Canadian Anglican archbishops sign anti-conversion therapy declaration

By

Brenda Still

Photo: Shutterstock/Marc Bruxelle

An international interfaith commission has called for an end to violence against and criminalization of LGBTQ+ people and a global ban on conversion therapy.

The declaration by the Global Interfaith Commission on LGBT+ Lives, which launched Dec. 16, 2020, was signed by around 400 religious leaders from more than 35 countries.

Among the launch signatories of the declaration were Archbishop Linda Nicholls, primate of the Anglican Church of Canada; Metropolitan of the Ecclesiastical Province of Ontario Archbishop Anne Germond; and Metropolitan of the Ecclesiastical Province of BC and Yukon Archbishop Melissa Skelton.

“Our baptismal covenant calls us to respect the dignity of every human being,” Nicholls said when reached for comment by the Journal.

“That inherent respect means that we must oppose criminalizing people simply for who they are or trying to make them into something else. We are all children of God, created in the image of God, and deserve that respect and dignity,” she said.

An introduction to the declaration on the commission’s website states, “We recognize that certain religious teachings have, throughout the ages, been misused to cause deep pain and offense to those who are lesbian, gay, bisexual, transgender, queer and intersex.” The declaration is meant to “affirm and celebrate the dignity of all, independent of a person’s sexuality, gender expression and gender identity.”

Among the statements contained in the declaration are: an affirmation “that all human beings of different sexual orientations, gender identities and gender expressions are a precious part of creation and are part of the natural order”; an acknowledgment that religious teachings have perpetuated violence against LGBTQ+ people; a call for all nations to “put an end to criminalization on the grounds of sexual orientation or gender identity”; and a call “for all attempts to change, suppress or erase a person’s sexual orientation, gender identity or gender expression—commonly known as ‘conversion therapy’—to end, and for these harmful practices to be banned.”

Conversion therapy practices as defined by a 2020 UN Report are interventions “aimed at effecting a change from nonheterosexual to heterosexual and from trans or gender diverse to cisgender.” The same report found that conversion therapy is practiced in at least 68 countries, though estimates suggest there are instances of these practices in every country. In Canada, federal legislation to ban conversion therapy was approved in principle in October 2020.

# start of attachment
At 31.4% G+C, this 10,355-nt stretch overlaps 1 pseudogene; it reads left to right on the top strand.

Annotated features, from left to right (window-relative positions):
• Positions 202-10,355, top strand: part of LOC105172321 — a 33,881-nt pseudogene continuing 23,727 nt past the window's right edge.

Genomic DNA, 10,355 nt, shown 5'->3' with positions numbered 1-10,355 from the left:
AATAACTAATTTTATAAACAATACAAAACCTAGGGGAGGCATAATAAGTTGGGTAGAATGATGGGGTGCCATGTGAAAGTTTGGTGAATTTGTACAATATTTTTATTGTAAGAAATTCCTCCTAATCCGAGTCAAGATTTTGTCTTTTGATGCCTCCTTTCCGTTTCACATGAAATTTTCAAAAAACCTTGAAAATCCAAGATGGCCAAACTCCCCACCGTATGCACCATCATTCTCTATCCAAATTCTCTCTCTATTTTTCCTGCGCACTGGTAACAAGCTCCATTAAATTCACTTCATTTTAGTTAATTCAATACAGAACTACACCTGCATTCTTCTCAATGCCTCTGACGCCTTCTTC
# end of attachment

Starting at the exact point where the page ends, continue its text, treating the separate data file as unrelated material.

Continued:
The full declaration and list of signatories is available to view at globalinterfaith.lgbt.

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Joelle Kidd

Joelle Kidd

Joelle Kidd joined the Anglican Journal in 2017 as staff writer. She has worked as an editor and writer for the Winnipeg-based Fanfare Magazine Group and as freelance copy editor for Naida Communications.

One Response

  1. Conversion therapy is wrong but the puberty blocking is just as bad!

    The BMJ
    NHS England has ordered a pause on referrals of children under 16 for puberty blockers, after the High Court ruled that under 16s were unlikely to fully understand the long term effects of the treatment and give informed consent.1

    ‘Implementation of the High Court judgment, which will have far reaching consequences for treating children with gender dysphoria, has been stayed until 22 December or until the determination of any appeal by the Tavistock and Portman NHS Foundation Trust”
    There is considerable evidence that puberty blocking is potentially dangerous Treating a minor with puberty blockers is another form of conversion therapy. The majority of TG children return to their birth gender following puberty (whether straight or gay) Proper care and counselling will guide them through this period. Puberty blocking simply reinforces the sense of body dysmorphia and causes significant physical harm. It must be included as a form of unacceptable conversion therapy

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